The Technocratic Dilemma: Romancing Technology For Technology’s Sake
Washington is in the throes of a rekindled romance with technocracy: the idea that what is most needed to save the economy and the planet is a bunch of really smart people who have spent their lives studying complicated problems like health care finance or renewable energy. The last time we had this many fresh-faced wonks geting feted for their deep thoughts was the New Deal.
And who could be against having very smart people studying problems? What am I, in favor of having stupid, ignorant people run things?
No, of course not. But there’s a danger in the technocratic class. Funnelled through an ever-expanding system in which they are paid to sit around and think about things, observe things, and write things, but never actually do things, our information mandarins are frequently totally disconnected from the people and processes they are supposed to rule. Their knowledge comes from sporadic meetings, usually with members of the regulated class who have been carefully selected as spokesmen. The screening process by which these people are found selects heavily for personal contacts with the mandarin class, or an ability to speak to a specific agenda (single mother with cancer who wants to buy health insurance; small business owner who will go broke trying to provide it under Obamacare). This creates problems, as Arnold Kling points out:
I have many concerns with the technocratic mindset. The one I wish to raise here is that the technocrat has no experience working in the context of an organization. To the technocrat, everything boils down to setting the right parameters and imposing the right rules. Implementation is taken for granted.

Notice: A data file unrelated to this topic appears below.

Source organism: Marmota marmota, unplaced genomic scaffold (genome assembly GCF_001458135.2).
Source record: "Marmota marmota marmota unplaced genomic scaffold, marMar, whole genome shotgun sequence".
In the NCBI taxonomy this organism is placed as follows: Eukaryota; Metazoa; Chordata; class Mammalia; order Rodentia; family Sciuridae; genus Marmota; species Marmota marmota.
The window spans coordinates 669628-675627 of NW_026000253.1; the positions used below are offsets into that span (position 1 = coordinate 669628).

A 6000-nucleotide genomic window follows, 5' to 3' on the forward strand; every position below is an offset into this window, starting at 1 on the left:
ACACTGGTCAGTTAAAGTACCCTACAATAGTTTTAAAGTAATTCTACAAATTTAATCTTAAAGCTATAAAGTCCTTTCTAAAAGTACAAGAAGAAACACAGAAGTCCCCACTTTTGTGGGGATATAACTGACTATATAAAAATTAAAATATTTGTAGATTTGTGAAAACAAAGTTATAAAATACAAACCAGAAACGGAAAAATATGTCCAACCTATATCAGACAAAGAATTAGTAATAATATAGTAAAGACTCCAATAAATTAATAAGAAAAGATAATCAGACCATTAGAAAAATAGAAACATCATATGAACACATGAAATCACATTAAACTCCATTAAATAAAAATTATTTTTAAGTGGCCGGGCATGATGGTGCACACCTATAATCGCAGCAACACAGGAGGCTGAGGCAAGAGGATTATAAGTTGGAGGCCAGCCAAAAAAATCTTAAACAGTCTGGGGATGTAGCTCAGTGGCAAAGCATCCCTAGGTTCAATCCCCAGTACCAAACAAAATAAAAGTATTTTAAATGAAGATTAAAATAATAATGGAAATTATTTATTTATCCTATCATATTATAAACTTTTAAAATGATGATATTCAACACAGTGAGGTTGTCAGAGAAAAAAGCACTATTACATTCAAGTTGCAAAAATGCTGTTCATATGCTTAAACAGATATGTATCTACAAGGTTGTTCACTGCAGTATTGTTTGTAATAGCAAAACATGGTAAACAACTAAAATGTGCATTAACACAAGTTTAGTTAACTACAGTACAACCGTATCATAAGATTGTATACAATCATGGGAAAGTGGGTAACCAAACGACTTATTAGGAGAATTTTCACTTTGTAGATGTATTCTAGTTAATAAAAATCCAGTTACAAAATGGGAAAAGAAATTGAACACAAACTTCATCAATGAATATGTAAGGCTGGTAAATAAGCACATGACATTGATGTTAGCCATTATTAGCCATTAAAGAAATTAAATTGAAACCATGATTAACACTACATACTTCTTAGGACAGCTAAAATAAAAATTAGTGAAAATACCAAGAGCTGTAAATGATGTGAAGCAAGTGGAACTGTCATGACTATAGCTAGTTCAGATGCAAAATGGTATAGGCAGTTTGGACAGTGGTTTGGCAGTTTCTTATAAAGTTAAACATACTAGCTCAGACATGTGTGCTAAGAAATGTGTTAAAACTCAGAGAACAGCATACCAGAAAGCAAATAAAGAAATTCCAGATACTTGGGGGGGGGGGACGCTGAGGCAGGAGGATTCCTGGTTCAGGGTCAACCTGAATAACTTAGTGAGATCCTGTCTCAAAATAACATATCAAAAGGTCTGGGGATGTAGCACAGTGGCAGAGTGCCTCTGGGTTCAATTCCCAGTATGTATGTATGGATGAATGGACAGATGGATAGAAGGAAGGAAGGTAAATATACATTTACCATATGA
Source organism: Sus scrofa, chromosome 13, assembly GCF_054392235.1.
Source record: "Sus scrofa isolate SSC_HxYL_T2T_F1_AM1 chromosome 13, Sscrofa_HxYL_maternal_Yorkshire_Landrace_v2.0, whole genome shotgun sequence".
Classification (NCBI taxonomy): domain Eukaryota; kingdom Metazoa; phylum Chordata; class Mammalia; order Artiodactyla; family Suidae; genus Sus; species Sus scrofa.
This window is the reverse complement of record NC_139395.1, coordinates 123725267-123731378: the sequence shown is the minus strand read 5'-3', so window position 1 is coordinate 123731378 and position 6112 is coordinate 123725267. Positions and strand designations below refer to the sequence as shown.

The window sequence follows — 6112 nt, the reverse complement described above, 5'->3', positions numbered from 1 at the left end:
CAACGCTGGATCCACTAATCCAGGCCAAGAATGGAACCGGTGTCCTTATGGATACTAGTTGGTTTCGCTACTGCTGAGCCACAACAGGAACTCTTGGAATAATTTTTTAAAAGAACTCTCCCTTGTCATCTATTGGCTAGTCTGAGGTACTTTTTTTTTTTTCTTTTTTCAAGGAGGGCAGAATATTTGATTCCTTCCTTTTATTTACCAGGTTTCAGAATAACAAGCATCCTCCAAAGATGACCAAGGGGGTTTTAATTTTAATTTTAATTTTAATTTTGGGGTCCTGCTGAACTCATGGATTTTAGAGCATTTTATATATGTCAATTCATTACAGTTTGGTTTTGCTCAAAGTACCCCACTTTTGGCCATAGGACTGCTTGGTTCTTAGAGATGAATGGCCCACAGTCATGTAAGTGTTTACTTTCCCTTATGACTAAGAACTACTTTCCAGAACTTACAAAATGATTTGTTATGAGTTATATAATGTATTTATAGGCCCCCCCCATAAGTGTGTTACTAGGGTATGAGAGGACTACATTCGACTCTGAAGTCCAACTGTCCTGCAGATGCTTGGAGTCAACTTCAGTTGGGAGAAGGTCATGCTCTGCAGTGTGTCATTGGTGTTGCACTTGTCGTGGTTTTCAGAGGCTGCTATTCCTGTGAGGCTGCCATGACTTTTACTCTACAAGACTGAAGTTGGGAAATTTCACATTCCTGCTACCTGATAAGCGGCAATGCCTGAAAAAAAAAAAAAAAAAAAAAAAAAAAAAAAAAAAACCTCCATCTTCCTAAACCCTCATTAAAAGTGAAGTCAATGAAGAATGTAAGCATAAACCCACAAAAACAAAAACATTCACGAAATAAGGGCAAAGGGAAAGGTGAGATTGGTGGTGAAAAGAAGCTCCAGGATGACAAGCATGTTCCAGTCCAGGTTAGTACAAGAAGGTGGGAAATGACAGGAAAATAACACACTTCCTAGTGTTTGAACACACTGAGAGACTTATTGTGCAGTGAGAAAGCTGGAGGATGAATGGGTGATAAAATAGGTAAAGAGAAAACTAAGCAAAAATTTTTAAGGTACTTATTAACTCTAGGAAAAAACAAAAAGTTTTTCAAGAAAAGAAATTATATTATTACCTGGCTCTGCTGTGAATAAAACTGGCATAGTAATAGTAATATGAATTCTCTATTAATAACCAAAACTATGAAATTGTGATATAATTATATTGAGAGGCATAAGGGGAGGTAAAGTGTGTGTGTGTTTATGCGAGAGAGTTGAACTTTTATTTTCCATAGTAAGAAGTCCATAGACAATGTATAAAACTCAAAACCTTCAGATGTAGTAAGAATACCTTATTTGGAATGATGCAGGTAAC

Within a business, someone with the technocratic mindset does not get very far. The people who get ahead are the people who can negotiate, build organizational capital, manage projects, and sell.
If you want to see how ineffective technocrats are, I give you as Exhibit A the attempts by the government to prevent foreclosures. The rules and the parameters looked good to the technocrats. The results in the real world were abysmal. That is because nobody had any idea what was involved in actually implementing these policies on the ground.
Before he was a commentator, Kling worked for Freddie Mac, doing things like forecasting default risk.
I think about this often with health care and education. All of the health care experts that I interview are quite sure that there is a lot of waste and nest-feathering inside of hospitals, waste that could be cut if we could hit on the right combination of regulations and payment reform. They make a very compelling case. But none of them can describe how it happens, because they are all academics, not hospital administrators. As far as I know, no hospital administrator has so far come forward to explain how we could cut costs by 30% without causing quality to suffer. No one even really understands what is going on inside hospital finance departments: who is cross-subsidizing who, how and when “upcoding” is used to pad billings, and so forth. We are trying to regulate behavior that we can’t even really describe.